I wish I could remember who first pointed out the work of Austin Kleon to me, so I could give credit where credit is due. Alas and alack, I cannot. However, I can share some tidbits from Show Your Work!, a short book which is kind of about getting your work out there and noticed, but it’s also about how to retain your humanity and learn to do work worth noticing while you figure out how to get noticed.
From Chapter 1 – “You don’t have to be a genius.” There are many valuable tips in this chapter—as in all the chapters—but reading obituaries was one I found particularly surprising/interesting. Kleon says he reads obituaries daily and that obituaries really aren’t about death. They’re about a person’s life. Read a few and you might just decide to do something with your own life before it’s too late. There are tons of reasons to put off working on what’s really important to you. Reading obituaries is a way Kleon inspires himself to make his best contribution.
From Chapter 2 – Think process, not product. If you don’t have a fabulous portfolio of finished work to show people, just let them know what you’re up to. Document it. When you keep track of what you’re doing, you also gain the benefit of seeing your work more clearly. You may even feel encouraged by the progress you’re making.
From Chapter 3 – Share something small every day. This is a natural outgrowth of the previous chapter; the idea is to look at your work and decide what you found most interesting. Scoop up scraps of whatever you’ve worked on and shape it into some interesting bit of media—maybe photos or video—to share on your website or via some other media platform you use, like Twitter, Instagram, YouTube. However, you’re eventually going to need a good domain name, which will allow you an easy venue for making what you’re sharing easier for others to find.
Chapter 4 goodie – Open up your cabinet of curiosities. Share your influences. Our tastes make us who we are. If you love something, stop thinking of it as a guilty pleasure. Own it. It will help you find your artistic tribe. Just remember to give credit where credit is due.
Chapter 5 tidbit – Tell good stories. It would be nice to think that your work speaks for itself, but in reality, people will value it more if they have a sense of what went into it. Study story structure and then share your own stories so they’re interesting enough that your audience cares about how your project turns out. This story should be true, however. Kleon cautions, “Unless you are actually a ninja, a guru, or a rock star, don’t ever use any of these terms in your bio.”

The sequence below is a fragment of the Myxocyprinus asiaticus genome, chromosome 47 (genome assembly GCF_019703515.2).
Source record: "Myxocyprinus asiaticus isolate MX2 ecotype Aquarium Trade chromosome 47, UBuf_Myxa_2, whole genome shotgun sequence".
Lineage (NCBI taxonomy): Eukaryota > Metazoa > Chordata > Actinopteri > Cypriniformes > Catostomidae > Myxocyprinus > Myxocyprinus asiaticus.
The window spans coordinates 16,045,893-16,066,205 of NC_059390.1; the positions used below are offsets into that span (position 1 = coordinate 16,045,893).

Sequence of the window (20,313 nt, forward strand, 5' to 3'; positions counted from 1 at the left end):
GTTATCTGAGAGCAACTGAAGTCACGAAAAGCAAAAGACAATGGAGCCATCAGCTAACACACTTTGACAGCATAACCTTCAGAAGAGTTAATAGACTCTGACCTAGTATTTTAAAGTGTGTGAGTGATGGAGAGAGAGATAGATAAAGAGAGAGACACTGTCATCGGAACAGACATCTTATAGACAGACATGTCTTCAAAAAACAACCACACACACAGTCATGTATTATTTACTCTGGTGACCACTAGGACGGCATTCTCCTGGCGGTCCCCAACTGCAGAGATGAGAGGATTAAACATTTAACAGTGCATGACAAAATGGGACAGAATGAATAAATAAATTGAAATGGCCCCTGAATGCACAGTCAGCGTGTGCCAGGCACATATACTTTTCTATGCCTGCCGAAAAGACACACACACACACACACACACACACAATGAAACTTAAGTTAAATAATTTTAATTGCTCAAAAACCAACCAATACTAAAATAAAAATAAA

Chapter 6 – Teach what you know. If you learn how to do something, turn around and share it with others. In return, people will help you consider things you hadn’t thought of before, thus teaching you and renewing the cycle.
Chapter 7 bit – Don’t turn into human spam. Or as my sainted mother used to say when Bro, Sis, or I talked about ourselves too much, “Give your ears a chance.” Listen to others, learn from them, and support them by telling others about their work. If you want fans, be a fan.
Chapter 8 – Learn to take a punch. I’ll have to see how this one goes; it seems like it will be the most challenging for me. Maybe, as Kleon suggests, I’ll get better at it with practice. He advises you to relax, breathe, keep putting work out there, roll with the punches, protect your vulnerable areas, and keep your balance. This chapter, like all the others, is one I can’t possibly do justice to with a summary. Read the actual book for suggestions on putting his advice into practice.
Chapter 9 – Sell out. Get over the idea that getting paid for your work somehow makes you less of an artist. Michelangelo got paid for painting the Sistine Chapel ceiling, for Pete’s sake. Enjoy the fact that you get paid to do the kind of work you love; that financial support provides you with the opportunity to continue growing, learning, and doing more work.
Chapter 10 – Stick around. If you want to do something, keep doing it no matter whether it looks like you’re a success (don’t rest on your laurels) or failure (don’t quit). Focus on improving your weak areas for the next project. Take a break if you need to. Just don’t forget to get back to it.
In addition to the advice within each chapter, I especially appreciated the bibliography, his list of suggestions for what to do next, and some rough-draftiness that he unflinchingly shared at the end of the book.
As soon as I get through a few other books I’m reading, I plan to delve into Steal Like An Artist, another book by Austin Kleon. In the meantime, I’ll just dip into his web site, http://austinkleon.com, for the fun of it and—who knows?—maybe some inspiration.